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The understudy and the rock: Could Jaylen Brown replace Avery Bradley? Is Aron Baynes the next Amir Johnson?

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Boston’s new Big Three of Kyrie Irving, Gordon Hayward, and Al Horford are shoe-ins for the starting five, but who plays with them at tip-off?

Cleveland Cavaliers v Boston Celtics - Game Five Photo by Elsa/Getty Images

Juggling his starting lineup is nothing new to Brad Stevens. Due to injury, matchups, or just plain ol’ tinkering, the Celtics had 14 different starting fives last season. Stevens’ most used combination—Isaiah Thomas, Avery Bradley, Jae Crowder, Al Horford, and Amir Johnson—only started 36 games together.

With Bradley and Johnson in Detroit and Philadelphia respectively and Thomas and Crowder in Cleveland, Brad Stevens will have to start from scratch with only Horford still in the fold. Kyrie Irving and Gordon Hayward create a new Big Three in Boston, but who joins them in the starting five? Do former Pistons Marcus Morris and Aron Baynes get the nod? Have Jaylen Brown and Marcus Smart shown enough to earn a promotion?

NBA: Playoffs-Chicago Bulls at Boston Celtics Winslow Townson-USA TODAY Sports

Before adding, it’s important to note what the Celtics will be losing Avery and Amir. In Bradley, the team will miss its best perimeter defender. Stevens could sic AB on opposing teams’ best point guards/playmakers, allowing Thomas to conserve energy for the offensive end. Johnson was a throwback center of sorts, a stopgap 5 that would eat minutes in the paint, protect the rim, and bang with the bigs. Like Bradley’s symbiotic relationship with Thomas, Johnson’s presence kept Horford more on the perimeter. That prevented cheap fouls on defense and freed him up to be a playmaker above the break.

With Hayward now in the fold, there’s another playmaker on the floor alongside newly acquired Kyrie Irving and Hayward. In addition to easing the load on Kyrie, he will put even less pressure on the other two starters to create for themselves. Points and playmaking weren’t expected out of Johnson, but Bradley’s input on offense was a good barometer on if the Celtics were clicking on offense.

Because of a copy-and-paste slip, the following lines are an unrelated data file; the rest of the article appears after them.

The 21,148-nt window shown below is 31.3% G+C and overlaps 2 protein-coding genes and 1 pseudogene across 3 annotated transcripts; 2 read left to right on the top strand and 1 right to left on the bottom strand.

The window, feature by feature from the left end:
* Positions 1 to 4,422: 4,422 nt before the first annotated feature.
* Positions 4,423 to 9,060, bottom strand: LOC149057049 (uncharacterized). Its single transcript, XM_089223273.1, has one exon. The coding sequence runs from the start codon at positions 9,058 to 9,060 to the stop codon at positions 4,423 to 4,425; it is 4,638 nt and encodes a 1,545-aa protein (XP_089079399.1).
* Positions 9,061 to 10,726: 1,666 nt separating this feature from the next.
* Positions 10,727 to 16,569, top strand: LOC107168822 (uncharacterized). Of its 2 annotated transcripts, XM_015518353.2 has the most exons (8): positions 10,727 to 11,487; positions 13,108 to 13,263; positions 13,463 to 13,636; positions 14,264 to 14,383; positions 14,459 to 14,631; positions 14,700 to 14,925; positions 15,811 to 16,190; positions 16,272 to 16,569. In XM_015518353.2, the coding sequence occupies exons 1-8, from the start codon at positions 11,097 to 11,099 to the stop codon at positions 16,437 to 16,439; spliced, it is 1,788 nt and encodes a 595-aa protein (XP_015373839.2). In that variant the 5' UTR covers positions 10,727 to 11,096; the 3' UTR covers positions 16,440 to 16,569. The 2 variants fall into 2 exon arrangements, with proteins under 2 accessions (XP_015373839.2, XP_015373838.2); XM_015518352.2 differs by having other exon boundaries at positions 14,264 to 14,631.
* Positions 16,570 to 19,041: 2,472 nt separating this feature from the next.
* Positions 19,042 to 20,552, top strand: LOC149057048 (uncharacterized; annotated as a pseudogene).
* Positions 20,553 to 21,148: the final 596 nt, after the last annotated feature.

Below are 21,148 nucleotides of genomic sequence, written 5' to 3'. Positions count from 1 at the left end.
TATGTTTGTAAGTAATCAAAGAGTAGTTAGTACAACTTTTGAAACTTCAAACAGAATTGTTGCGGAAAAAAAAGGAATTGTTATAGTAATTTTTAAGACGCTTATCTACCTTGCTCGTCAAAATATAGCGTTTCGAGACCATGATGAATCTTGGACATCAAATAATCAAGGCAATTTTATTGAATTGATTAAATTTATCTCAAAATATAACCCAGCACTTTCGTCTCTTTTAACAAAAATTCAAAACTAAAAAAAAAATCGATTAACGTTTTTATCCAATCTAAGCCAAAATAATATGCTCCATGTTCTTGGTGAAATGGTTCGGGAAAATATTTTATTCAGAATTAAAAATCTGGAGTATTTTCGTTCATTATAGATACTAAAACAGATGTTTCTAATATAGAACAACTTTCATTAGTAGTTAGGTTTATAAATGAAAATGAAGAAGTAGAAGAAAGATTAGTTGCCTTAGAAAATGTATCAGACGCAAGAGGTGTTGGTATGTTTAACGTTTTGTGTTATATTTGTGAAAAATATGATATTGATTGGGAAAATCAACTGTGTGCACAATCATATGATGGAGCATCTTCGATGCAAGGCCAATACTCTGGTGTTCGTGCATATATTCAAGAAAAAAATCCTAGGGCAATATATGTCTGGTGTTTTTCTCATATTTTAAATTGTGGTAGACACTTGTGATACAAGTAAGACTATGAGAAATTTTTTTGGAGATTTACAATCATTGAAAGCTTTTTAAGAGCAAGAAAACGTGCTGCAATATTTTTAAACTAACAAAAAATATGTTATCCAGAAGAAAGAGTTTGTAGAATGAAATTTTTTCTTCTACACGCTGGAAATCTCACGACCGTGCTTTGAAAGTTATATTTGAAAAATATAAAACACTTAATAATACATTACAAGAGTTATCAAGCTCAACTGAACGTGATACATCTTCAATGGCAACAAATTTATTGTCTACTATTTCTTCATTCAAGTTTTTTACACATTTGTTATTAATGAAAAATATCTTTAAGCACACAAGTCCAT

Work ☘️☘️

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The most likely off-guard replacement going into training camp is Jaylen Brown. He started sixteen games last year while Bradley recovered from his strained Achilles and flourished in his absence. For what it’s worth, the Celtics were 13-3 in those games. His burgeoning skill set perfectly complements those of Irving, Hayward, and Horford. First, he’s a plus defender. He may not be the shutdown corner that Bradley is, but at 6’7”, the combination of his length and size makes him more versatile in the Celtics’ switching defense.

Offensively, Brown made leaps and bounds in his rookie development. His jump shot had been a concern coming out of Cal and before the All-Star break, Brown was making only 30.7% of his threes, but in the second half of the season, Brown hit 37.9%. That’s just a microcosm of how quickly Brown has adjusted to the size and speed of the NBA and, more importantly, gotten better.

He also showed more confidence driving the ball off kick outs and getting to the rim against slower defenders. Brown hasn’t nearly reached his potential as a scorer, but he’s a prime candidate to capitalize when defenses focus on Irving, Hayward, and Horford. Unlike for Bradley, they won’t necessarily have to run sets for Brown because he can more easily take advantage of gaps with his athleticism and length.

Even with a revamped roster chock full of wings, the Celtics will play even more small ball next season, but I still think that Stevens will opt to at least start big. If he can buy fifteen minutes a night with Horford off the block, he’ll take it. And consider this: outside of Cleveland, many of the east’s other contenders have big men to wrestle with like Dwight Howard, Hassan Whiteside, Joel Embiid, Jonas Valanciunas, and Marcin Gortat.

46 & 42 getting acquainted

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Most likely, Stevens will turn to Aron Baynes to anchor the starting lineup. Bayne’s signing in late July didn’t make a lot of noise, but he’s very underrated. Here's what I wrote about him earlier in the summer:

Baynes, on the other hand, might have some uncovered potential. The Celtics got him cheap for the full RME at $4.2M and on the upswing of his career. Even in limited minutes in Detroit, Baynes showed a more diverse repertoire. He was used more frequently in the PnR and in the post and more active on the offensive glass. Baynes is a bruiser. He ranked 4th in per-36 screen assists for guys that played over fifty games last season; that puts him in the same conversation with Rudy Gobert, Marcin Gortat, and Zaza Pachulia. He’ll create a ton of space for IT and Gordon Hayward and give them a big target rolling to the rim.

Anything Baynes does on offense is gravy, because it's the Aussie's defense that gives him real value in the starting 5:

He lead the Pistons in on-court defensive rating at 98.5, nearly ten points lower than when he was on the bench. He averaged just over 15 minutes a game in Detroit and will be leaned on for similar playing time with the Celtics. Boston is going to love this guy.